This Index Is Not an Example

Usually, the Trope Namer for a trope provides the one codifying example to define them all. Sometimes, however, a trope is named after something that isn't itself a good example of the trope — or isn't an instance of the trope at all. Sometimes the quote sounds nice but it in the wrong context. Oftentimes the trope is a variation on another trope and receives a name based on it.

Be particularly careful when linking to such trope pages, because they might not be what they sound like at first glance. (Obviously, any YMMV entry with a specific Trope Namer could be an example in the eyes of some viewers but not others; and some have actually been renamed because of it.)

Not to be confused with Just for Pun or Snowclone titles. Also not to be confused with works that seem like the Trope Namer, but aren't really (Fur and Loathing was not named after the CSI episode, nor was Determinator named from one of Aqua Teen Hunger Force Colon Movie Film For Theaters's Endings).

Then there are the tropes named after lines of dialogue that the Trope Namer never actually said.

Contrast Self Demonstrating Articles and This Trope Name References Itself. Compare Defied Trope and Non-Indicative Name.

Oh, and don't bother listing this page itself, as that will create a paradox (specifically, Russell's paradox).


Tropes that were renamed off this list:

Partial Credit (including cases where the trope happens but not the way the name implies):
  • And I Must Scream — The narrator's fate at the end of I Have No Mouth and I Must Scream (when he utters the trope-naming line) fits every aspect of this trope but the immobility. He ends up immortal, blind, voiceless, trapped in a giant computer, and unable to commit suicide, but capable of limited movement.
  • Bigger Than JesusJohn Lennon didn't say this. He actually said they were "more popular than Jesus", and he insisted that it was a lamentation rather than a boast (he found it ridiculous that the public got more enthusiastic about singing groups than about religion).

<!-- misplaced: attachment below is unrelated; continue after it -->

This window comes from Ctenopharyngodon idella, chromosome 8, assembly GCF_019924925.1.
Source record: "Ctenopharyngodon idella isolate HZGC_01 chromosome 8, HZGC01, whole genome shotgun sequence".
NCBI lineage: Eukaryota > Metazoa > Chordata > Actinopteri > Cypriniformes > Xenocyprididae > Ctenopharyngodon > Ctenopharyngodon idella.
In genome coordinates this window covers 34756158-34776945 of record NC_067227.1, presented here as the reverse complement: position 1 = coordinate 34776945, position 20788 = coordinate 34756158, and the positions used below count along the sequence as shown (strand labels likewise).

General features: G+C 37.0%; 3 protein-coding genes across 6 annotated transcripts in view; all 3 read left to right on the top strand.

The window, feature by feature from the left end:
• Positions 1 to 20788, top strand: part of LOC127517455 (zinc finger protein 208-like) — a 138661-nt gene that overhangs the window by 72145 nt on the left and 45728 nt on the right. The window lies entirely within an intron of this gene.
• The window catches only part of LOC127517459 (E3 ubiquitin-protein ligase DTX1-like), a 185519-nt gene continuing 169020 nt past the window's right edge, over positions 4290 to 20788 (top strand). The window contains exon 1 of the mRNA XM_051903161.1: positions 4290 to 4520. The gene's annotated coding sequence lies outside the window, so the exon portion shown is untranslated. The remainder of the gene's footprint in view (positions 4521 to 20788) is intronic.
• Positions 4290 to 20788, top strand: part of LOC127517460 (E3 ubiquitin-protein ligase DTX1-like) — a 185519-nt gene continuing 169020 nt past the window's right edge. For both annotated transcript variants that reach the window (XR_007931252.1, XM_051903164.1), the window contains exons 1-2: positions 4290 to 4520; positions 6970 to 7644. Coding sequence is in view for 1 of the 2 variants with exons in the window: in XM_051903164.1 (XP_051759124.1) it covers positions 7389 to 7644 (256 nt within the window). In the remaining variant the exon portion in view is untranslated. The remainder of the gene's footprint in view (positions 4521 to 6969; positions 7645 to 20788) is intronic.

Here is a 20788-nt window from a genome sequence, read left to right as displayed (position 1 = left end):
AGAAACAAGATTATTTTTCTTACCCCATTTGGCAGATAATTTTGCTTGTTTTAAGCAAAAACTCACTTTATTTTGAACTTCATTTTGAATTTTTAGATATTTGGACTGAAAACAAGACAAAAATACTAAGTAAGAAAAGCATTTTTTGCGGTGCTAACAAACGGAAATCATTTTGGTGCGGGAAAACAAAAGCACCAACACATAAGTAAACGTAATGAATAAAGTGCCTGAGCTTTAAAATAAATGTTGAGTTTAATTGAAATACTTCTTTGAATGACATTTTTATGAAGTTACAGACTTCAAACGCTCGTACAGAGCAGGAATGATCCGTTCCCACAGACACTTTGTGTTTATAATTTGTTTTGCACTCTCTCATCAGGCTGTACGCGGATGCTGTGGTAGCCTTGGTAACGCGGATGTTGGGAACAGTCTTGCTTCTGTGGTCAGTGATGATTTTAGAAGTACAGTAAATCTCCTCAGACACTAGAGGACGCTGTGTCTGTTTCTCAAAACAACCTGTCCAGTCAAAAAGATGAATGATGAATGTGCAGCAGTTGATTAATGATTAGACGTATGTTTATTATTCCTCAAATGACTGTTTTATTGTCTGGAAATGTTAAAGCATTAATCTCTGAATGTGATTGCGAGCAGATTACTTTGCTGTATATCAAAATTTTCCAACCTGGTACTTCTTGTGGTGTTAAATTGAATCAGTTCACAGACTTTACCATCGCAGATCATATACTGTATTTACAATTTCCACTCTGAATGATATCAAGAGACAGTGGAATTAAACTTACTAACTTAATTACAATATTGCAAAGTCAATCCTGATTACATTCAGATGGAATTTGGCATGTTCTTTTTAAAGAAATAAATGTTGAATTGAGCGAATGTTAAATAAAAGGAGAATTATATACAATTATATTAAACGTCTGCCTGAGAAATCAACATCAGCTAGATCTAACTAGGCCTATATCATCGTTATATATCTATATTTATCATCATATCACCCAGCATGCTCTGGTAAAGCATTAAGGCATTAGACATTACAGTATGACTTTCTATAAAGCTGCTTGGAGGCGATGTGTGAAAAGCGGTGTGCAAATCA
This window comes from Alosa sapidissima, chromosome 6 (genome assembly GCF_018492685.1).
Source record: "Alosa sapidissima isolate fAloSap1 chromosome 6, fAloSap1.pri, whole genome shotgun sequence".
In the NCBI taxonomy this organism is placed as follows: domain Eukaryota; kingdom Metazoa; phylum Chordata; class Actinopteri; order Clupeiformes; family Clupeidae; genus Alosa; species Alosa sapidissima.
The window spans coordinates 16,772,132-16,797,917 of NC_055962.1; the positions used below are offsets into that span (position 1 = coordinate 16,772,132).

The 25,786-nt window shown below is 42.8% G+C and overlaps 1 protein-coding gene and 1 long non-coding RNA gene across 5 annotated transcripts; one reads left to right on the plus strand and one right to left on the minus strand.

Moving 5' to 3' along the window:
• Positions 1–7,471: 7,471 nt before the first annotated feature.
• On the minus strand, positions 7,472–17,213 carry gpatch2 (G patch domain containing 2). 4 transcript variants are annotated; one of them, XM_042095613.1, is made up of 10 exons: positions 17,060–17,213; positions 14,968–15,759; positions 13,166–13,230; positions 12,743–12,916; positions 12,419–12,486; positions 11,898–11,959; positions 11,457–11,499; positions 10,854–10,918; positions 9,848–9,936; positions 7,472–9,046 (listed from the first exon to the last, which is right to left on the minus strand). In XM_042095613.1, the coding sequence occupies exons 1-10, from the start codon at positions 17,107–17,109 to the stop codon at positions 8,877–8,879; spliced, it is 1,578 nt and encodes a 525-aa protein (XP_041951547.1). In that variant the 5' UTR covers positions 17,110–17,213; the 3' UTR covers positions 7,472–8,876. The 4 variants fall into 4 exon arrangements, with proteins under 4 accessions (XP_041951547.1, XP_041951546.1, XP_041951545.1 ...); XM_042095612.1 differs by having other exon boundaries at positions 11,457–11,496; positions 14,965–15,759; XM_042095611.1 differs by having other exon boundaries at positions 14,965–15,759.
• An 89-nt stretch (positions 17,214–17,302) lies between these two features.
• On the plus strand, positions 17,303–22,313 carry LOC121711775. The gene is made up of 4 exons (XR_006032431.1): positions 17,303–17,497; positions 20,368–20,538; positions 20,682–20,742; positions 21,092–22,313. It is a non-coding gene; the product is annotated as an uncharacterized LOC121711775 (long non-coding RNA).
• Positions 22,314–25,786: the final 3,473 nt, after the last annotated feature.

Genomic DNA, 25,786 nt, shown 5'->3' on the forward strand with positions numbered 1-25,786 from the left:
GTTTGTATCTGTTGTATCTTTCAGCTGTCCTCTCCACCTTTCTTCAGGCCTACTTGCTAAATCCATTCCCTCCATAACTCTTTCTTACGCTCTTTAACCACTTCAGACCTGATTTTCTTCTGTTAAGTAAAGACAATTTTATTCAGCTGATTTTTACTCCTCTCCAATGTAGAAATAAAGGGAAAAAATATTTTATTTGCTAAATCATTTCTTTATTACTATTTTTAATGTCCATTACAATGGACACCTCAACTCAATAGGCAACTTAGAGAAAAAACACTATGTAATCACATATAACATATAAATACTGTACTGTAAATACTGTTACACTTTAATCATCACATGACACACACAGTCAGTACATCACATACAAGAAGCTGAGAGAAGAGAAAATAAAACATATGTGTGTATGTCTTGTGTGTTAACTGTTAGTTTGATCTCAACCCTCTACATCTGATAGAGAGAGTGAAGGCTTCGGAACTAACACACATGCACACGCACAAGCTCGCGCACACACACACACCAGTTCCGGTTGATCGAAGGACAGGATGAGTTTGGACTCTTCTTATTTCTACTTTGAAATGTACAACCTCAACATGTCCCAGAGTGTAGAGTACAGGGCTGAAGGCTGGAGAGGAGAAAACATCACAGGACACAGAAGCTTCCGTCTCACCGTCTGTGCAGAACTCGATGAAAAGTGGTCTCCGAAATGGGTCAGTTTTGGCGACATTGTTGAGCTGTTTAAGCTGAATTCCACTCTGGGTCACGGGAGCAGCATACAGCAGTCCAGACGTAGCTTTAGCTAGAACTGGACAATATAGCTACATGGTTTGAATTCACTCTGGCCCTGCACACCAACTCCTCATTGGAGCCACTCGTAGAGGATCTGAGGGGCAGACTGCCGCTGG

• Big Ol' Eyebrows — Named after one of Strong Bad's hypothetical designs for potential new looks Strong Mad could sport. Nobody in the work actually has large eyebrows.
  • Every Car Is a Pinto — The real life Ford Pinto did explode when collided, but it was only one model of Pinto that was affected, and later models fixed the issue.
  • I Am Not Shazam — Captain Marvel, the protagonist of the DC Comics series Shazam, was originally a rather infamous example of this trope note . As of DC's New 52 Continuity Reboot in 2011, though, he actually is named "Shazam".
  • My Future Self and Me — Originally in South Park where Stan meets with his future self. This is not actually the case; it turns out that he was an actor hired by Stan's parents to keep him off of drugs. However, at the end of the episode, Cartman actually does meet his future self.
  • Nice Job Breaking It, HeroPortal does have an example of this trope when Chell incinerates GLaDOS's Morality Core, causing her to release a deadly neurotoxin on Chell. However, the trope-naming line is a lie that GLaDOS tells Chell afterwards in a feeble attempt to make her feel bad about destroying the core by claiming that it was a machine that made shoes for orphans.
  • Some Call Me Tim — Trope is about someone with a very hard to pronounced name going by a shorter nickname. In-universe, we're not told why the enchanter from Monty Python and the Holy Grail goes by the name Tim, or if it's even a nickname in the first place. Out-of-universe, John Cleese ad-libbed the line when he couldn't remember the name he was supposed to use, but we don't know if difficulty in pronouncement is why he did so.
  • Sprint Shoes — The Bunny Hood in Zelda was supposed to be this - but rolling is faster - but rolling too much made you dizzy in one game. In honor of being technically correct, just overshadowed, it remains an alt title.
  • Thou Shalt Not Kill — A more accurate translation would be "Thou shalt not commit premeditated murder". For example, The Bible does not condemn soldiers who are Just Following Orders, whereas the Thou Shalt Not Kill trope does.
  • Timmy in a Well — While Lassie often saves Timmy and the other human characters from danger, those dangers never involve wells.
  • What Could Possibly Go Wrong? — no specific Trope Namer, but whenever the phrase is actually said, Tempting Fate usually applies, and not this trope.

Mix of the last two:

Alternative Title(s):

Trope Namer Is Not An Example